Global Leaders Confront Climate Change at Home and Abroad

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People attend a candlelight vigil organized by the Interfaith Council of Peru at a park in Lima, on Nov. 30, 2014, just hours before the opening of Climate Change Conference hosted by the government.
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Global leaders are gathering in Lima, Peru for United Nations-sponsored climate change talks. It will be the last major gathering before a new climate pact is finalized in Paris at the end of 2015.

Though representatives from nearly 200 nations are in the Peruvian capital, much of the focus is on China and the United States. In early November, President Barack Obama and Chinese President Xi Jinping reached a landmark deal to cut carbon emissions by 2030—the first such deal China has ever agreed to.

Jody Freeman, the director of Harvard University's environmental law program and the former White House Counselor for Energy and Climate Change, says that having two of the world’s biggest polluters at the negotiation table makes all of the difference.

“The terrible air pollution problem in China may be driving them even more than the problem of climate change,” says Freeman. “Either way, the U.S.-China deal is a game changer and it adds tremendous momentum to these talks in Lima. The U.S. and China are the two indispensable nations on this problem. Together, they’re responsible for 40 percent of global emissions.”

Freeman adds that the deal struck in November has effectively “set the tone for the rest of the world” when it comes to climate change.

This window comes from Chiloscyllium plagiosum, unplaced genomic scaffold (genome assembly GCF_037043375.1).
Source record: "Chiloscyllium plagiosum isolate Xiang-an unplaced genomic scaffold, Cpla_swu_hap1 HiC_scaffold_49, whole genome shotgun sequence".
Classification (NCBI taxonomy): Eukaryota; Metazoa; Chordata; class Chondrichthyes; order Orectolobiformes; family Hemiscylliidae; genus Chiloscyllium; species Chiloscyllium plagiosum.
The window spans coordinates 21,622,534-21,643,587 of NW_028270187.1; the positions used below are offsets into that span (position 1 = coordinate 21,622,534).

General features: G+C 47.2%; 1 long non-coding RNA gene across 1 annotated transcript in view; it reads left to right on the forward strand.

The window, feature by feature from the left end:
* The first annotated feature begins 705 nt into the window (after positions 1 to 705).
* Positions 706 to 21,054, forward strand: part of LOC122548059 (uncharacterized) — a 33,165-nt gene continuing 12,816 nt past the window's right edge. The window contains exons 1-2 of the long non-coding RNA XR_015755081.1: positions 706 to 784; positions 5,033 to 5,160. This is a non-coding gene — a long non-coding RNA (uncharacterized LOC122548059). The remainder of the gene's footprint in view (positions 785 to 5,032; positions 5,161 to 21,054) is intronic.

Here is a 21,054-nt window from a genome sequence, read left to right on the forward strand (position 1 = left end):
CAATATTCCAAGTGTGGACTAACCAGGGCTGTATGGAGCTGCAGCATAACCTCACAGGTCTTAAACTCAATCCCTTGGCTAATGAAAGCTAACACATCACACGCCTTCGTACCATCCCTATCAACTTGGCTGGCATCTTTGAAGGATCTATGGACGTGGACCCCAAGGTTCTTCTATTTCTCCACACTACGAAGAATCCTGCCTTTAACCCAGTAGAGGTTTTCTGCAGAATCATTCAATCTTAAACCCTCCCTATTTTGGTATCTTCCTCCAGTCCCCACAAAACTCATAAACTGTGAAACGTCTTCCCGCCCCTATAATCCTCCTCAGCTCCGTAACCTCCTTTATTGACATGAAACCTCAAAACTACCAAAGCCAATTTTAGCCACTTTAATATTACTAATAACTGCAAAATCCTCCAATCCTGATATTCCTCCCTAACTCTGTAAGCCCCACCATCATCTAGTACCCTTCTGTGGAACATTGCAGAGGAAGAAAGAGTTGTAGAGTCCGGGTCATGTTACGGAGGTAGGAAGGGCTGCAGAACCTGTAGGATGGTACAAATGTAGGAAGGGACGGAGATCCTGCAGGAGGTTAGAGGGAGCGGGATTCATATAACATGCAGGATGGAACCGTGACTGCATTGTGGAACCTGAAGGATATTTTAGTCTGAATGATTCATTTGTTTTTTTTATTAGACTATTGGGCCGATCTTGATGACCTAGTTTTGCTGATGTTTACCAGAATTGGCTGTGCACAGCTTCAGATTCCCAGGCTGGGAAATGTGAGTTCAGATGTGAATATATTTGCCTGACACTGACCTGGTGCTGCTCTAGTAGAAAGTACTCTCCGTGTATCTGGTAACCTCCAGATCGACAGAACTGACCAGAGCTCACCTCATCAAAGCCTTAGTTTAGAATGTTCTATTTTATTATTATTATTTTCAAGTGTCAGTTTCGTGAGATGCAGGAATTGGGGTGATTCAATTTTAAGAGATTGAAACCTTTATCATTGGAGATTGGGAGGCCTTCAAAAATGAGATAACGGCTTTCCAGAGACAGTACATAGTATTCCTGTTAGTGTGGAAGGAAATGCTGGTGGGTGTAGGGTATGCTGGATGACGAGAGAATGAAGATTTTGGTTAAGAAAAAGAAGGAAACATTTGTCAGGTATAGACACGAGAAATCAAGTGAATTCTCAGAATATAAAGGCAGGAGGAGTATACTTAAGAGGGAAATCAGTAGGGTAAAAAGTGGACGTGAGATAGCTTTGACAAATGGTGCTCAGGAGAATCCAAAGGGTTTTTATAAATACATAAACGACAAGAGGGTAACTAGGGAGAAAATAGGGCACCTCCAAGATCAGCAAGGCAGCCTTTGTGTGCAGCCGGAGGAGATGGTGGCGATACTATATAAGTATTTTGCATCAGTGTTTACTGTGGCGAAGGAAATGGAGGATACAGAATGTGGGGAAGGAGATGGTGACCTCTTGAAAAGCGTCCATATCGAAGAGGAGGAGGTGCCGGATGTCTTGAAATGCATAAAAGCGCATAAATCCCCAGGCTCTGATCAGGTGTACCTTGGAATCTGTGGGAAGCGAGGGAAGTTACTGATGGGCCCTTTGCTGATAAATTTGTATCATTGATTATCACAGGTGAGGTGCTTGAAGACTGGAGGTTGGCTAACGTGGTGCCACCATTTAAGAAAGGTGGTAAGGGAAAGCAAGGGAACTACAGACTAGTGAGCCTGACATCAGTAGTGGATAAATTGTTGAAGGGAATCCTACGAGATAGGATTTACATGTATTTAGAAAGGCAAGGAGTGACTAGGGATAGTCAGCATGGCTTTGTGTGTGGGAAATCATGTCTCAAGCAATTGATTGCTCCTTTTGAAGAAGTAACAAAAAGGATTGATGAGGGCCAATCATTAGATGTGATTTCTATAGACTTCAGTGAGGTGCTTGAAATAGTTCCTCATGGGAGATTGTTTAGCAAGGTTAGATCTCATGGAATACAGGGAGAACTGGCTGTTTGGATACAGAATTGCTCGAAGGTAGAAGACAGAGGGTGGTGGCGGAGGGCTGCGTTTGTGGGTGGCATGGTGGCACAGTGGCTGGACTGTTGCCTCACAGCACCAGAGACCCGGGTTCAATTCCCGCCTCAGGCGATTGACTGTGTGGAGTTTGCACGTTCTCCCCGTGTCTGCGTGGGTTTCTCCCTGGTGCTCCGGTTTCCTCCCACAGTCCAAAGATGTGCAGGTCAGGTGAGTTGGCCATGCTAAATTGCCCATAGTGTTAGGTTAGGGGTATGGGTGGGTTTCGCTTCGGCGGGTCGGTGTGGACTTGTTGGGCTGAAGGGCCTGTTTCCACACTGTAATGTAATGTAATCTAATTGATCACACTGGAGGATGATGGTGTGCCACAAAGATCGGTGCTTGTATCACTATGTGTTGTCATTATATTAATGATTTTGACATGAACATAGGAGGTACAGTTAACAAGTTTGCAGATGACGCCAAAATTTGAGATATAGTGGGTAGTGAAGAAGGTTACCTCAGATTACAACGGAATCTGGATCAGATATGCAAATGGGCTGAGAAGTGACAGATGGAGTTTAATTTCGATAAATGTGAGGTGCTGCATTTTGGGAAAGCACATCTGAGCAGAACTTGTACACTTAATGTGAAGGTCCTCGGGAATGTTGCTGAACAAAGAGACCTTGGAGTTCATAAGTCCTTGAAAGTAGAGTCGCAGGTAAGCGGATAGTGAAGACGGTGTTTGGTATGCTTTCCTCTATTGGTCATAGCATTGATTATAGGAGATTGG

“China can definitely learn from our technological developments,” she says. “Part of what the [U.S.] president has been negotiating, really starting in the first term, were a bunch of deals, exchanges, and collaborative efforts on technology sharing and learning. That’s a huge step on how you make progress on controlling these dangerous pollutants.”

According to Freeman, when it comes to carbon-emitting plants, no inexpensive or widely available technology currently exists to capture carbon. Though it may be developed in the next several years, she says that nations like the U.S. and China need to be focusing on improving the efficiency of carbon-polluting power plants, in addition making a switch from coal to natural gas and eventually renewable energy.

“That’s actually what China has committed to do,” says Freeman. “It’s kind of an amazing commitment they made in this deal with the U.S.—to achieve 20 percent non-fossil fuel based energy by 2030. That’s a big commitment and a sign of what’s possible.”

As rich and poor nations in Lima attempt hash out key elements of this U.N.-sponsored agreement, at home President Obama is pressing an aggressive environmental agenda of his own.

“The Clean Air Act is the reason we don’t look like China today,” Freeman says of U.S. policy. “We have relatively clean air despite population growth and industrial development.”

Freeman says the Clean Air Act is a great model for the negotiating parties in Lima. American lawmakers designed the law to be a “living” document much like U.S. Constitution.

“What’s beautiful about the Clean Air Act is Congress wrote it in a way that gives the Environmental Protection Agency flexibility to deal with new problems, risks, hazards, and dangers to public health and the environment,” she says. “That is why it gives the flexibility to also regulate greenhouse gas emissions.”

According to Freeman, President Obama is using the Clean Air Act far more aggressively than other American presidents in the past. Additionally, Freeman says that President Obama’s unilateral action on climate change is also folded into the agreement with China.

“He’s made a commitment to reduce greenhouse gases by up to 28 percent of 2005 levels by 2025,” she says. “He’s relying on executive authority and using the Clean Air Act and some other laws on the books to fulfill the commitment that he’s made.”